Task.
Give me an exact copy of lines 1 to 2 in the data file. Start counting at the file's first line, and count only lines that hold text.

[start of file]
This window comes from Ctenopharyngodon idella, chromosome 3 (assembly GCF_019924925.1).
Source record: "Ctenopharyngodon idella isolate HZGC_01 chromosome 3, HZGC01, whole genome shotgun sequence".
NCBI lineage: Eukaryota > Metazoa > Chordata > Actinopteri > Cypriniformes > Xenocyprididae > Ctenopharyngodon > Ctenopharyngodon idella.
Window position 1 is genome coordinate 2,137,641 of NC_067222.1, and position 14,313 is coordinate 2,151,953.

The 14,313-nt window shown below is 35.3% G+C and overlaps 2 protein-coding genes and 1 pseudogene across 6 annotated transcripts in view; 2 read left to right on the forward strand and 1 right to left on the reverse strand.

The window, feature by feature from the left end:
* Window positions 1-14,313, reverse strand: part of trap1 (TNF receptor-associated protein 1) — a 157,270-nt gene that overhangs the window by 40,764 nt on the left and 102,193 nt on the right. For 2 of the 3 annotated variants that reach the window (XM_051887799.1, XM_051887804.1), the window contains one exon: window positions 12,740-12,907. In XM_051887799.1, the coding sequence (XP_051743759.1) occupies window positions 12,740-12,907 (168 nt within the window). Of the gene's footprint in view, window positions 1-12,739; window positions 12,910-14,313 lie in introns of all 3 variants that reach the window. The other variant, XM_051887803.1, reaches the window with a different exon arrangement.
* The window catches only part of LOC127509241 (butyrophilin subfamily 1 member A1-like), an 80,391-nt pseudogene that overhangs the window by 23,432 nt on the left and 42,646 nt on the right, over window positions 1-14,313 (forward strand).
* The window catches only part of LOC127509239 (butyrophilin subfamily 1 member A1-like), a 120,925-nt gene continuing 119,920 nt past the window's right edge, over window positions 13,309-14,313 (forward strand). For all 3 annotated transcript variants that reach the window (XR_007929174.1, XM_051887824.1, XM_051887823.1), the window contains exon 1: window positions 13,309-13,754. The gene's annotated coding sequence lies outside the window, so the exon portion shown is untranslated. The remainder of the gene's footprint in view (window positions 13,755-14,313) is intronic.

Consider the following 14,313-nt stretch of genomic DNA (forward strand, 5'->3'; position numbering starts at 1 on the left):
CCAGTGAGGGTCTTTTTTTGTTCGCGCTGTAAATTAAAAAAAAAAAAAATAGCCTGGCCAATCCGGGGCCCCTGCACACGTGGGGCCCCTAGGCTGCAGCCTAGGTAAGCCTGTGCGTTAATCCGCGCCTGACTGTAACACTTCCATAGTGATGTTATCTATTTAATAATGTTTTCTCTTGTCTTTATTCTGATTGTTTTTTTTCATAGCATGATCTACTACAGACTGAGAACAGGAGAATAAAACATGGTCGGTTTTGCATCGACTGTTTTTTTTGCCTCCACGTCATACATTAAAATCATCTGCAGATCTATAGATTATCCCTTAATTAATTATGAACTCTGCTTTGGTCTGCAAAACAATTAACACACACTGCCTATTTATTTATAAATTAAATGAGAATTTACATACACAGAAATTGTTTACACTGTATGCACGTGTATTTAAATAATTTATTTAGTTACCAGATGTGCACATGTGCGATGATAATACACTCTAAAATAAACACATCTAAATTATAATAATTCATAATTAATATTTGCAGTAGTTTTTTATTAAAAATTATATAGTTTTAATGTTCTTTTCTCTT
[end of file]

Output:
This window comes from Ctenopharyngodon idella, chromosome 3 (assembly GCF_019924925.1).
Source record: "Ctenopharyngodon idella isolate HZGC_01 chromosome 3, HZGC01, whole genome shotgun sequence".